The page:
An Open Letter to Richard Roech and Colleen Malone
Dear Richard Roech and Colleen Malone,
Your article on Sri Lanka in the Spring, 1999 The Asia Pacific Monitor has upset me quite a bit. I understand a good deal of the thinking of those from the Northeast of Sri Lanka and am probably one of the few who do who read your newsletter, so I will respond to some of the issues you raise.
I know that you feel the need to be nonpartisan in your judgments of the situation, but being nonpartisan does not mean ignoring issues of justice and does not mean you must critique each side equally.
In Guatemala, each side in the conflict committed violations of international law, yet the proportions are now believed to have been 80% by the government and less than 10% by the insurgents. A similar situation exists in Sri Lanka, based on the facts available. Look at the roughest casualty figures. Out of a minimum of 70,000 people directly killed in the conflict since 1983, at most 2,000 are Sinhalese civilians and 21,000 are combatants. The remaining 47,000 are Tamil civilians (and this will rise if ever a Truth Commission is set up). Which side in the war deserves the most condemnation?
In Guatemala, the government was controlled directly by the military, which made it easy to criticize. In Sri Lanka there is a ‘democratic’ government in most of the country, yet the Northeast has been occupied by the Sri Lankan army since the satyagraha of 1960 and has been under military control since at least 1983. It is the military commanders who determine conditions of life in the Northeast, not the elected officials in Colombo. Perhaps you and your Sri Lankan contacts have had faith in Chandrika and her promises of peace, but when she appointed her uncle, Ratwatte, as Deputy Defense Minister just after she was elected in 1994, everybody I know knew just what her intentions were, or at least the constraints within which she would have to operate.
In your fourth paragraph you say, without the slightest touch of disapproval, that the US State Dept. declared the LTTE a terrorist organization, in your words, "recognizing the failure of that organization to respect its own commitment to observe the Rules of War under the Geneva Conventions - which would be an essential step for all parties in the search for peace."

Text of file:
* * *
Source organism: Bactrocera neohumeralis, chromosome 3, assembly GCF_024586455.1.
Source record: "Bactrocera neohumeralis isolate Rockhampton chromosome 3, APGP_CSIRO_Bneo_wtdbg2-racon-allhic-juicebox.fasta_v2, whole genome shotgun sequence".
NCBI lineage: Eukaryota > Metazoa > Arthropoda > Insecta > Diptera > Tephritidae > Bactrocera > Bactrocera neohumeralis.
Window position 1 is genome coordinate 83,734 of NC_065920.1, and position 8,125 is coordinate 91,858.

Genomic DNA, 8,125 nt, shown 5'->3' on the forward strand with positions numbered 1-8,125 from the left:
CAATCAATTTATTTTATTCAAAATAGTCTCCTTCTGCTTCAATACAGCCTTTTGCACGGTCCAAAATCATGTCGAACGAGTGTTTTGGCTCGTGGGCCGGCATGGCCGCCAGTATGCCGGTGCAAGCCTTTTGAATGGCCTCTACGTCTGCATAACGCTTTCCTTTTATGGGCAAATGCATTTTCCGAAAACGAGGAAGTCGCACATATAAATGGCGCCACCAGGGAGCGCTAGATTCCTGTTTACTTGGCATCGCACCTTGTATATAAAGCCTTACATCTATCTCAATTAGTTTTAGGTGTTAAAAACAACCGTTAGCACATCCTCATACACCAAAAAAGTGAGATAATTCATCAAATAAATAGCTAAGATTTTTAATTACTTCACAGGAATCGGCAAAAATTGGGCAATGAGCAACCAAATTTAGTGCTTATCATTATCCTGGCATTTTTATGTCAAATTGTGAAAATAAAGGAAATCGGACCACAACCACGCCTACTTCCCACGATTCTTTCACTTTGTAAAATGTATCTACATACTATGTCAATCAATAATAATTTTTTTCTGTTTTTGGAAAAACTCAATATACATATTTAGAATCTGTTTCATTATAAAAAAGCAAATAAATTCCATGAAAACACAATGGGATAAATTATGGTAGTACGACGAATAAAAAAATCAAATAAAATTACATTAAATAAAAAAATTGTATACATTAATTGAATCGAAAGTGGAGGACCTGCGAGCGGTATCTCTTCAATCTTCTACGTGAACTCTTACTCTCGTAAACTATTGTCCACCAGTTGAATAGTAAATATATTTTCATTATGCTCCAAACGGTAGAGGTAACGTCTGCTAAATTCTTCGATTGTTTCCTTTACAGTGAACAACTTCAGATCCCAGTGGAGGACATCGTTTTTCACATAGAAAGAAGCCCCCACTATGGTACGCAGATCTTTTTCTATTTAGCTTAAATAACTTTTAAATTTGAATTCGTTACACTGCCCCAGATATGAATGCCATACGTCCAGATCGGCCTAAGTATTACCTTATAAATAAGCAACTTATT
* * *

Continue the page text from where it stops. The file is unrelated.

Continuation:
This would have been a good place for you to mention that the Sri Lankan government also does not observe the Rules of War, on an even grander scale than the LTTE, and should also be declared a terrorist organization. Or at least you could have said that when the LTTE commits an atrocity it is a war crime, not a terrorist act, because there is a war going on in the country. Or you could even have written that the US training Sri Lankan armed forces and criminalizing the LTTE makes it a poor candidate to "facilitate an end to the country’s prolonged conflict."
Do you believe that criminalizing the underdog in this war is the correct response by the US? One certainly gets that impression from your article. I know that you abhor violence, as do the organizations you work with, but would not you agree that in almost all situations the state has a greater capacity for violence than any other constituent of society? Other than the rhetoric of politicians who know the language of liberal democracy, what makes you believe that the state is a force morally equal to the LTTE in this fight and that it is not using all the violence at its disposal against a section of what it considers its own population? I follow the Quaker Afrikaner who befriended Mandela in believing that justice must be a factor in understanding and reacting to such conflicts.